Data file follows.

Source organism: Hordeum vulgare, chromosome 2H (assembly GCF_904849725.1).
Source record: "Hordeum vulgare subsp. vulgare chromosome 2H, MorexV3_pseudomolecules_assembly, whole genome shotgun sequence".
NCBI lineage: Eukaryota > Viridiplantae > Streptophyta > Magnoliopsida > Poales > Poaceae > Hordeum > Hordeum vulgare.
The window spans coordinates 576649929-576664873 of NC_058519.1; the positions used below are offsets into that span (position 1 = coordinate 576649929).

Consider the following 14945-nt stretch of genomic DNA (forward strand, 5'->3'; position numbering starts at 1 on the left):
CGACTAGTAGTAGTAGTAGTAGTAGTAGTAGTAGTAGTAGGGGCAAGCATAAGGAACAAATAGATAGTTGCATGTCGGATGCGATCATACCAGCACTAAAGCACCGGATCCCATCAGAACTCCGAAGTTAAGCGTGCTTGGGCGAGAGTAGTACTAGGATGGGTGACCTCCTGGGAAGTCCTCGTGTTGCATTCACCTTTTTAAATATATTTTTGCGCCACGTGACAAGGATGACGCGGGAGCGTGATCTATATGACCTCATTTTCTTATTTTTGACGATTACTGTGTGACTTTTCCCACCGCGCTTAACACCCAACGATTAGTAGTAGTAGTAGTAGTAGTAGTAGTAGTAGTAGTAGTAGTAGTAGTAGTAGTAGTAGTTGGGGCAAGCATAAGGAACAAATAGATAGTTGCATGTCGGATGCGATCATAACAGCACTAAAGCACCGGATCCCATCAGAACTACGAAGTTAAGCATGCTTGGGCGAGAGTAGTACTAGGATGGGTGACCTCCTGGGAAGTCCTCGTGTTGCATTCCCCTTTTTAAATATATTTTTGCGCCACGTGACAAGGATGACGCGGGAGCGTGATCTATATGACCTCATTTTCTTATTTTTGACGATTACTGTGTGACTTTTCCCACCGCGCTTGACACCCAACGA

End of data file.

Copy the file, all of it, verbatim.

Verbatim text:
Source organism: Hordeum vulgare, chromosome 2H (assembly GCF_904849725.1).
Source record: "Hordeum vulgare subsp. vulgare chromosome 2H, MorexV3_pseudomolecules_assembly, whole genome shotgun sequence".
NCBI lineage: Eukaryota > Viridiplantae > Streptophyta > Magnoliopsida > Poales > Poaceae > Hordeum > Hordeum vulgare.
The window spans coordinates 576649929-576664873 of NC_058519.1; the positions used below are offsets into that span (position 1 = coordinate 576649929).

Consider the following 14945-nt stretch of genomic DNA (forward strand, 5'->3'; position numbering starts at 1 on the left):
CGACTAGTAGTAGTAGTAGTAGTAGTAGTAGTAGTAGTAGGGGCAAGCATAAGGAACAAATAGATAGTTGCATGTCGGATGCGATCATACCAGCACTAAAGCACCGGATCCCATCAGAACTCCGAAGTTAAGCGTGCTTGGGCGAGAGTAGTACTAGGATGGGTGACCTCCTGGGAAGTCCTCGTGTTGCATTCACCTTTTTAAATATATTTTTGCGCCACGTGACAAGGATGACGCGGGAGCGTGATCTATATGACCTCATTTTCTTATTTTTGACGATTACTGTGTGACTTTTCCCACCGCGCTTAACACCCAACGATTAGTAGTAGTAGTAGTAGTAGTAGTAGTAGTAGTAGTAGTAGTAGTAGTAGTAGTAGTAGTTGGGGCAAGCATAAGGAACAAATAGATAGTTGCATGTCGGATGCGATCATAACAGCACTAAAGCACCGGATCCCATCAGAACTACGAAGTTAAGCATGCTTGGGCGAGAGTAGTACTAGGATGGGTGACCTCCTGGGAAGTCCTCGTGTTGCATTCCCCTTTTTAAATATATTTTTGCGCCACGTGACAAGGATGACGCGGGAGCGTGATCTATATGACCTCATTTTCTTATTTTTGACGATTACTGTGTGACTTTTCCCACCGCGCTTGACACCCAACGA